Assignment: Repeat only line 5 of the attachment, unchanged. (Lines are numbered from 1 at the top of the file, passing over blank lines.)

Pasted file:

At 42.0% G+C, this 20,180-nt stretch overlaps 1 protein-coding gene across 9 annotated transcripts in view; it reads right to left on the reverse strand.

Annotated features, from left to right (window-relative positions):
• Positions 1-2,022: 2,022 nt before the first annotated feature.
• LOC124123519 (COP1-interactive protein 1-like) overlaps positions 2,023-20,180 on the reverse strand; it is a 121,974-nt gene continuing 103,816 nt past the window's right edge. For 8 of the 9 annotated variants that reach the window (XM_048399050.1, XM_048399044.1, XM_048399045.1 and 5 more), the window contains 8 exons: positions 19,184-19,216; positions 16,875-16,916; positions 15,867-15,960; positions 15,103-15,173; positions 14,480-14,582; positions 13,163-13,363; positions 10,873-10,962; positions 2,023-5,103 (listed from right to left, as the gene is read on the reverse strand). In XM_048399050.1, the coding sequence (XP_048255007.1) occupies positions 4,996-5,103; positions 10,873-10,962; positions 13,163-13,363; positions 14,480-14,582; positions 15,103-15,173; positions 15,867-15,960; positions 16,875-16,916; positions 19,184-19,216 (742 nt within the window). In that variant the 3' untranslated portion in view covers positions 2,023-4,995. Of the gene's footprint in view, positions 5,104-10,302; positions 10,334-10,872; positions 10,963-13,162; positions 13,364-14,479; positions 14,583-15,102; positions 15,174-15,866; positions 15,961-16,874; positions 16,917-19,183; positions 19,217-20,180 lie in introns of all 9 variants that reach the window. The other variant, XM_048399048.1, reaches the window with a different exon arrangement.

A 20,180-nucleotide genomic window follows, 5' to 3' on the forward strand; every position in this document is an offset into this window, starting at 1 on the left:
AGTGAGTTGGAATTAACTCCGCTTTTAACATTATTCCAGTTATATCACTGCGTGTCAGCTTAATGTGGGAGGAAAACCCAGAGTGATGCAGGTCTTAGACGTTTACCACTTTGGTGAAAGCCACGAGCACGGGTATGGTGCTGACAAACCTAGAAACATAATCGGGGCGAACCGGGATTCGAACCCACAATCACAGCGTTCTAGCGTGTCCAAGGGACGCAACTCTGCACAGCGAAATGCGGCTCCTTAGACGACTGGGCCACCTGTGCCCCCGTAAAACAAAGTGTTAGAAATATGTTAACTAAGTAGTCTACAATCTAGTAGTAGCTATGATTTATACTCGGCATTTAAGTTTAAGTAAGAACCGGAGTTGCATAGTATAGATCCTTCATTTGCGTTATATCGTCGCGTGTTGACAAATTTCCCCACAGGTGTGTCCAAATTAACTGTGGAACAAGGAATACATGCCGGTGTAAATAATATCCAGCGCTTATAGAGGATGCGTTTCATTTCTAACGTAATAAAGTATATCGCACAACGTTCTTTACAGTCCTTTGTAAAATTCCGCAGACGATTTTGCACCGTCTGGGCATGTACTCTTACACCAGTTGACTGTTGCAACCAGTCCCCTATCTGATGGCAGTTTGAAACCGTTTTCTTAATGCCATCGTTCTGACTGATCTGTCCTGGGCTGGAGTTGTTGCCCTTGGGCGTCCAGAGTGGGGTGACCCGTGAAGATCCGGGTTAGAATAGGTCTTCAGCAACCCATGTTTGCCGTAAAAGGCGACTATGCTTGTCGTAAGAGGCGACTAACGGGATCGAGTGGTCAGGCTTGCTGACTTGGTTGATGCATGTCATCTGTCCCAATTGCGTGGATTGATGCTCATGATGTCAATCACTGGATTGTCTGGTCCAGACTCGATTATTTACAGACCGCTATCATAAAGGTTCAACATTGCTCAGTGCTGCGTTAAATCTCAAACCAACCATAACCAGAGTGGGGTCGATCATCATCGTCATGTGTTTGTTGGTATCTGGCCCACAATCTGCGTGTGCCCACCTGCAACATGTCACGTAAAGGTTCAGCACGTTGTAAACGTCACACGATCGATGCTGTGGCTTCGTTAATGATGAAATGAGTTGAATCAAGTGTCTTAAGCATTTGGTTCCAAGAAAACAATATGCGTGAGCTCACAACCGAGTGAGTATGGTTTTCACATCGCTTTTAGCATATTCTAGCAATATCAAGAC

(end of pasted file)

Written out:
A 20,180-nucleotide genomic window follows, 5' to 3' on the forward strand; every position in this document is an offset into this window, starting at 1 on the left: